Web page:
The harmonization and integration of separate national energy markets to an interconnected internal European market is a top priority of the European Commission. However, as energy policy largely remains subject to national sovereignty, a higher degree of integration can cause unilateral national policies to harm interconnected markets. We investigate the impact of two distinct national reforms in Germany - the phase-out of nuclear power plants after the Fukushima incident and the expansion of renewables promoted by fixed feed-in tariffs and unlimited priority feed-in – on neighbouring countries. We find that the phase-out triggered price increases of up to 19 percent in neighbouring countries whilst the renewable energy support schemes caused a price decrease of up to 0.17 percent for each percent of additional generation from German renewables. We also apply a novel approach to estimate the degree of market integration and find large differences between neighbouring countries in a range from 14 percent to 99 percent. Our findings point up the need for increased efforts to harmonize national energy policies, but also the need to consider the impact of unilateral environmental measures on other countries' supplies in the context of a partially integrated and partly unilateral system.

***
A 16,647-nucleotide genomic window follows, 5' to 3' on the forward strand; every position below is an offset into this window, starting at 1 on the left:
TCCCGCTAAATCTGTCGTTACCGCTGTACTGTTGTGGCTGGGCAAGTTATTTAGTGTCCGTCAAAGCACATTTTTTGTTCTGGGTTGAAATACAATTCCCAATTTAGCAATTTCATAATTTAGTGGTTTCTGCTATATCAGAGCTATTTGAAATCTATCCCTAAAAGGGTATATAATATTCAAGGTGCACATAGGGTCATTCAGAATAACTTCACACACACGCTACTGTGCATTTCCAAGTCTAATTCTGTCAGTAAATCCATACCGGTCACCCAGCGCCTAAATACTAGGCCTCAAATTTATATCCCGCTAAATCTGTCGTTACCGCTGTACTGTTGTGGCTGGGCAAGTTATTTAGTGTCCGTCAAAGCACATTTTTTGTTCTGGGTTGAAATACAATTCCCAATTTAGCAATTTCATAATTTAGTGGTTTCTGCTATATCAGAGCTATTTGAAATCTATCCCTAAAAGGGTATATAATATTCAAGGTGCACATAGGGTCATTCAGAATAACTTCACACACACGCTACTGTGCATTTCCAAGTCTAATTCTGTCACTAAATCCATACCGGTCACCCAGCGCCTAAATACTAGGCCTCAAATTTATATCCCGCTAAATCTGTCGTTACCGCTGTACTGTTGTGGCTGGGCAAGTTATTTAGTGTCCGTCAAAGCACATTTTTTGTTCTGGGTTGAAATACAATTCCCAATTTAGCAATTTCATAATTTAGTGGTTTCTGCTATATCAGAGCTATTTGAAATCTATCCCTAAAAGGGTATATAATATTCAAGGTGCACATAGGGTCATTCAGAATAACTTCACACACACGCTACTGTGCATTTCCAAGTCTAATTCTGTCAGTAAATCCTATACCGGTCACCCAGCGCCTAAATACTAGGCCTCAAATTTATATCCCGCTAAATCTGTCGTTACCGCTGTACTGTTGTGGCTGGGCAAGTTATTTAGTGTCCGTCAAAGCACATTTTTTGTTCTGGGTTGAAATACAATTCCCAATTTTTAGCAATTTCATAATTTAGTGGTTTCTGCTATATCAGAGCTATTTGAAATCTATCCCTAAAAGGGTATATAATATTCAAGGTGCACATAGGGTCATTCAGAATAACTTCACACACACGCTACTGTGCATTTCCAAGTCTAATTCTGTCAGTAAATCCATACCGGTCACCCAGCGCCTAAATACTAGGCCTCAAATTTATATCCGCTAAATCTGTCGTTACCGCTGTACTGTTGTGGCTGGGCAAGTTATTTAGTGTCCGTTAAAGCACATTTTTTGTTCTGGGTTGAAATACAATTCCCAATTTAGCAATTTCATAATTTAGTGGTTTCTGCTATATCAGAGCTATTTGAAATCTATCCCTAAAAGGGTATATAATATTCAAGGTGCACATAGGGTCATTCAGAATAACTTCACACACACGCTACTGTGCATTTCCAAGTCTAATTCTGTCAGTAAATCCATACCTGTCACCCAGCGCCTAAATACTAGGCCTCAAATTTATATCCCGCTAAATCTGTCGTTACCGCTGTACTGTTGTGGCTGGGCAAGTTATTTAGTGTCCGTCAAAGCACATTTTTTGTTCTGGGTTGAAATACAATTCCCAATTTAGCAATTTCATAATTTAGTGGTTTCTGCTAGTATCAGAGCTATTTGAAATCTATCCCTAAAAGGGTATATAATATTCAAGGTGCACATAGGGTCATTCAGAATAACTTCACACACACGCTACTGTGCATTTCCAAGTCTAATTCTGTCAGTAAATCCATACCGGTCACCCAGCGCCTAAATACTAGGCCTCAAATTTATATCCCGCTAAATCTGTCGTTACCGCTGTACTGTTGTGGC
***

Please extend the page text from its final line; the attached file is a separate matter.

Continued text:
Energy, Electricity, Market Integration, Nuclear Phase-Out, Renewables